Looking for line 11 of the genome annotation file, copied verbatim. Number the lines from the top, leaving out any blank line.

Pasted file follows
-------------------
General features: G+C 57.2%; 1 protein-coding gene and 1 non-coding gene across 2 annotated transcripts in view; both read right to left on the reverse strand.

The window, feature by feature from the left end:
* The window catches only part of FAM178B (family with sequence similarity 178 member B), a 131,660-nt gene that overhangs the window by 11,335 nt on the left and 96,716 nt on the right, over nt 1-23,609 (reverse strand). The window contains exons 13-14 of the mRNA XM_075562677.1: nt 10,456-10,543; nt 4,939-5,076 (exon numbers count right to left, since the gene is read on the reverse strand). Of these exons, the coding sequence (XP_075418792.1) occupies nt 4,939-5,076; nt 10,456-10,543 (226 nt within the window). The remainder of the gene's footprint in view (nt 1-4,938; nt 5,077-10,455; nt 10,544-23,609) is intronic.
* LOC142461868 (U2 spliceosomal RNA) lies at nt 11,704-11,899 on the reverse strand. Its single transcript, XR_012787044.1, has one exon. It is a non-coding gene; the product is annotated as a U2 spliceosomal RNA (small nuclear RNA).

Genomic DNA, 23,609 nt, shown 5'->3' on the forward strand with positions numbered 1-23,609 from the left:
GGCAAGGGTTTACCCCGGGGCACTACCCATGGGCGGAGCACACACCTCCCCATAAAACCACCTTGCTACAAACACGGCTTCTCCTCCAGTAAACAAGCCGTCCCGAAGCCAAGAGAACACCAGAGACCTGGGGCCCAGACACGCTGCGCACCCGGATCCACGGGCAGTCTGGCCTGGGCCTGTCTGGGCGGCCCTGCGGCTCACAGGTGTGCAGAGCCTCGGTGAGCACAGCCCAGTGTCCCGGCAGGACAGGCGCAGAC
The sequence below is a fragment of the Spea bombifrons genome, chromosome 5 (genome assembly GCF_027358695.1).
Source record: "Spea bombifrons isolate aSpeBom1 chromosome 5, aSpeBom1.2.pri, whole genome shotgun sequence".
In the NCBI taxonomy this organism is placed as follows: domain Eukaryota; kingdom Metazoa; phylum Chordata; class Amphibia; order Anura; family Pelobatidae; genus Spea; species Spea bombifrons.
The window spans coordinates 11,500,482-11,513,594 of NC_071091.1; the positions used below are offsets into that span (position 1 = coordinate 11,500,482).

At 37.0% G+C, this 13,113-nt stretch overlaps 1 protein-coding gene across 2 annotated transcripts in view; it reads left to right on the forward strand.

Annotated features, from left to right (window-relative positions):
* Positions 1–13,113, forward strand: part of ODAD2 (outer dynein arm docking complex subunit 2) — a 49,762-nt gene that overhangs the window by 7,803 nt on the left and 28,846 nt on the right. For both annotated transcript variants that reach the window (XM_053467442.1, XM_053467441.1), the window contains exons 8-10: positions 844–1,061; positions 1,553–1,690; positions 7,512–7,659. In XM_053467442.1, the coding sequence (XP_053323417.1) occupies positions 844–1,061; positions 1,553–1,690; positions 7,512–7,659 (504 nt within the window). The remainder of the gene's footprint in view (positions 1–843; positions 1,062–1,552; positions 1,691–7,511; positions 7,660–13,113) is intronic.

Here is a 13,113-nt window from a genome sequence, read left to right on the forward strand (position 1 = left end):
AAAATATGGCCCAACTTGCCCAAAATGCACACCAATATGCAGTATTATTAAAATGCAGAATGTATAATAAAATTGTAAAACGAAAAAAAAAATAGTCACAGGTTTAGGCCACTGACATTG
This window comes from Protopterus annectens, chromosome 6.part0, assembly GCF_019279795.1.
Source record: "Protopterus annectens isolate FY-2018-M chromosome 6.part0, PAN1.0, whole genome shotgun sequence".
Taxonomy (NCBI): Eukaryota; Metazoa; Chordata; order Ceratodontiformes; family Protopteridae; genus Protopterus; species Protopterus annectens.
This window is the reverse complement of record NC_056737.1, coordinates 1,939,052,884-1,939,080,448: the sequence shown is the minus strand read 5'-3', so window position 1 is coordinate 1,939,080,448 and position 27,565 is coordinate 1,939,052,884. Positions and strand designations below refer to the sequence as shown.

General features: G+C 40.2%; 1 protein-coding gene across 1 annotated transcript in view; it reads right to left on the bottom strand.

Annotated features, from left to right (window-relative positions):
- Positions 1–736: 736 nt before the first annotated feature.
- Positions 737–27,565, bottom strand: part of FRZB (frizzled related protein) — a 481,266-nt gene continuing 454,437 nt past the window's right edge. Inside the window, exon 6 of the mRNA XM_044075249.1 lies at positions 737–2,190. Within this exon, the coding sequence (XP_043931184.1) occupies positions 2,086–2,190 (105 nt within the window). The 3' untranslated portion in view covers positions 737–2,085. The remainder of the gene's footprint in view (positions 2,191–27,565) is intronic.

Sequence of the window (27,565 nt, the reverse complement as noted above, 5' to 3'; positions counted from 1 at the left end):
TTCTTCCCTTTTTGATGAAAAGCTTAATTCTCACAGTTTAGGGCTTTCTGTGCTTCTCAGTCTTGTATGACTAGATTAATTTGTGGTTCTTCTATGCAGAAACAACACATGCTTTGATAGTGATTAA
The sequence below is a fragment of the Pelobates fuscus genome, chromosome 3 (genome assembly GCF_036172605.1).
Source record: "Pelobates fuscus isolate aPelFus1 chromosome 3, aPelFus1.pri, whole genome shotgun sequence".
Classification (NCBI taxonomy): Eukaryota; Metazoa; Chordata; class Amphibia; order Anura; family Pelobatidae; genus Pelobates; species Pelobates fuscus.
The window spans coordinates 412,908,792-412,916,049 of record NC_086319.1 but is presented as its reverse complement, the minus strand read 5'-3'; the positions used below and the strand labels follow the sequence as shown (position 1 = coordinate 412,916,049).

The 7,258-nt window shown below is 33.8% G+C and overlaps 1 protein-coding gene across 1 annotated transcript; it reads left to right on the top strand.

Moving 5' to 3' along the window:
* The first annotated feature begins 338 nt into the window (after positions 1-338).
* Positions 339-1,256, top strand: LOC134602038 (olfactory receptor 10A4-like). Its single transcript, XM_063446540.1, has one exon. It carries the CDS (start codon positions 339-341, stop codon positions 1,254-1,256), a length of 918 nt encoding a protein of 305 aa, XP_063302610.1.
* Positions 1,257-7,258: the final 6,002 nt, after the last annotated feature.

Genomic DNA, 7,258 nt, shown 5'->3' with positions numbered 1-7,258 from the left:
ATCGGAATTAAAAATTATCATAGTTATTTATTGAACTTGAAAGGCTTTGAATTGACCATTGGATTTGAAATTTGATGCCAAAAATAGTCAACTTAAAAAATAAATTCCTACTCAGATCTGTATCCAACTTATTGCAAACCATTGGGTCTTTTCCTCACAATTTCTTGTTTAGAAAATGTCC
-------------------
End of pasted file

At 37.0% G+C, this 13,113-nt stretch overlaps 1 protein-coding gene across 2 annotated transcripts in view; it reads left to right on the forward strand.